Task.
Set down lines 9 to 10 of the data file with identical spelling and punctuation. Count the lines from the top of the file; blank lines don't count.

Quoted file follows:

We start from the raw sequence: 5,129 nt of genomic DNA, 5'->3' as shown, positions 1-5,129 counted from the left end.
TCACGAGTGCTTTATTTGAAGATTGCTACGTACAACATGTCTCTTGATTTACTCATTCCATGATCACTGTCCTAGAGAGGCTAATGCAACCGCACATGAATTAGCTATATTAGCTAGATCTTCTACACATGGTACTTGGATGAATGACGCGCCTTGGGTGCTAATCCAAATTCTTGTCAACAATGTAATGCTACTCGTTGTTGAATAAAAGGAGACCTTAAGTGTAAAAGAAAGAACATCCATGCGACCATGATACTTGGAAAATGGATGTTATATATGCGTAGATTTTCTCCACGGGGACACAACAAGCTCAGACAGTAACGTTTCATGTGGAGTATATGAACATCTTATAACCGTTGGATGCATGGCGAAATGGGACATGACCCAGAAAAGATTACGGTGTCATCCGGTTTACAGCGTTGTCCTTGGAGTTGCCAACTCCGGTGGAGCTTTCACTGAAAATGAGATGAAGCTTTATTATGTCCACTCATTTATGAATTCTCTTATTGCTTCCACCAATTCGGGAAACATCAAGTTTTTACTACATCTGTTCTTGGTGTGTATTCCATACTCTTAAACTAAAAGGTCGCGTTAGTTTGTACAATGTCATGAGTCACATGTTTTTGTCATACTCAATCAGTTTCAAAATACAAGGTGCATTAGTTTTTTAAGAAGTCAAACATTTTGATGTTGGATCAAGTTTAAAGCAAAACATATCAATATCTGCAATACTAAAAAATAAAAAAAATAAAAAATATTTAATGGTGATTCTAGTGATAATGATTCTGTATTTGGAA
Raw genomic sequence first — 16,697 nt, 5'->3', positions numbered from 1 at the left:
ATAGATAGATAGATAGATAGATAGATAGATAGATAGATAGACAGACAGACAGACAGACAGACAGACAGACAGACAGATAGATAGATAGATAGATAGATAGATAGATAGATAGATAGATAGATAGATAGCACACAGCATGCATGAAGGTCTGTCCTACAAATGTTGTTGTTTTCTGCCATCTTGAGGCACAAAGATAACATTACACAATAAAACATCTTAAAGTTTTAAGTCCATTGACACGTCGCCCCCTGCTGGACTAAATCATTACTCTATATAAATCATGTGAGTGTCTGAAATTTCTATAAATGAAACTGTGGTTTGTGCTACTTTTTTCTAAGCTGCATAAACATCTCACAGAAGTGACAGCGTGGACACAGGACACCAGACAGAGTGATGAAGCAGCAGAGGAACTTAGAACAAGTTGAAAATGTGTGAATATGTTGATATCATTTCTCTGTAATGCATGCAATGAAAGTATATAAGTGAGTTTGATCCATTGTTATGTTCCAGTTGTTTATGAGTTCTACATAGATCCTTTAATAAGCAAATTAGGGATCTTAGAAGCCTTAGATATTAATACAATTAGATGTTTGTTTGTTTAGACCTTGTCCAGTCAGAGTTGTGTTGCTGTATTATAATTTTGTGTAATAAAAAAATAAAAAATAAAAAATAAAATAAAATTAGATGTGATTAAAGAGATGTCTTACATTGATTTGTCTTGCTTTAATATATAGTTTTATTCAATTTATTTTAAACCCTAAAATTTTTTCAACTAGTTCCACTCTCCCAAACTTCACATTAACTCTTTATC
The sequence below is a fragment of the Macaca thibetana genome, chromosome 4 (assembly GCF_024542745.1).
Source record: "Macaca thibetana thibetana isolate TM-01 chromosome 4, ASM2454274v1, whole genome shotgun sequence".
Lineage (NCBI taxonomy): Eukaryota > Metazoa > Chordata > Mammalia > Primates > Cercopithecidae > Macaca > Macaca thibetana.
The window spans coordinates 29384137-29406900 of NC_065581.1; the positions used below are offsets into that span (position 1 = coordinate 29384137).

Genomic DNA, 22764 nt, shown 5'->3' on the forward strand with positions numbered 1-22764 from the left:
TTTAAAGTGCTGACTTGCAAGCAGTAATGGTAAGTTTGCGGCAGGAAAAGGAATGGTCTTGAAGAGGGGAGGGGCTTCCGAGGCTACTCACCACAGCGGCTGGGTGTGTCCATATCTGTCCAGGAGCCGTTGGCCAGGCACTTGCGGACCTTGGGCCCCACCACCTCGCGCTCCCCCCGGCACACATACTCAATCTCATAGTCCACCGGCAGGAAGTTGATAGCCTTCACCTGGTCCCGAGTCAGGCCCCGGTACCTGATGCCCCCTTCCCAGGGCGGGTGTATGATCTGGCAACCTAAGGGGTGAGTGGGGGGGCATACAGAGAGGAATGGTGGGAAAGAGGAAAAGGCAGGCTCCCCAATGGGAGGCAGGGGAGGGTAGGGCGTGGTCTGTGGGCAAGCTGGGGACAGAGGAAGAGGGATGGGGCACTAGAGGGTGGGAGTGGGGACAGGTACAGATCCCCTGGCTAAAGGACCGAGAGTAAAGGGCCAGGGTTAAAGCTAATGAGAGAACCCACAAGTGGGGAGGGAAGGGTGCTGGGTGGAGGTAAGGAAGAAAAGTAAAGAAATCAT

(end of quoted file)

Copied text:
Genomic DNA, 22764 nt, shown 5'->3' on the forward strand with positions numbered 1-22764 from the left:
TTTAAAGTGCTGACTTGCAAGCAGTAATGGTAAGTTTGCGGCAGGAAAAGGAATGGTCTTGAAGAGGGGAGGGGCTTCCGAGGCTACTCACCACAGCGGCTGGGTGTGTCCATATCTGTCCAGGAGCCGTTGGCCAGGCACTTGCGGACCTTGGGCCCCACCACCTCGCGCTCCCCCCGGCACACATACTCAATCTCATAGTCCACCGGCAGGAAGTTGATAGCCTTCACCTGGTCCCGAGTCAGGCCCCGGTACCTGATGCCCCCTTCCCAGGGCGGGTGTATGATCTGGCAACCTAAGGGGTGAGTGGGGGGGCATACAGAGAGGAATGGTGGGAAAGAGGAAAAGGCAGGCTCCCCAATGGGAGGCAGGGGAGGGTAGGGCGTGGTCTGTGGGCAAGCTGGGGACAGAGGAAGAGGGATGGGGCACTAGAGGGTGGGAGTGGGGACAGGTACAGATCCCCTGGCTAAAGGACCGAGAGTAAAGGGCCAGGGTTAAAGCTAATGAGAGAACCCACAAGTGGGGAGGGAAGGGTGCTGGGTGGAGGTAAGGAAGAAAAGTAAAGAAATCAT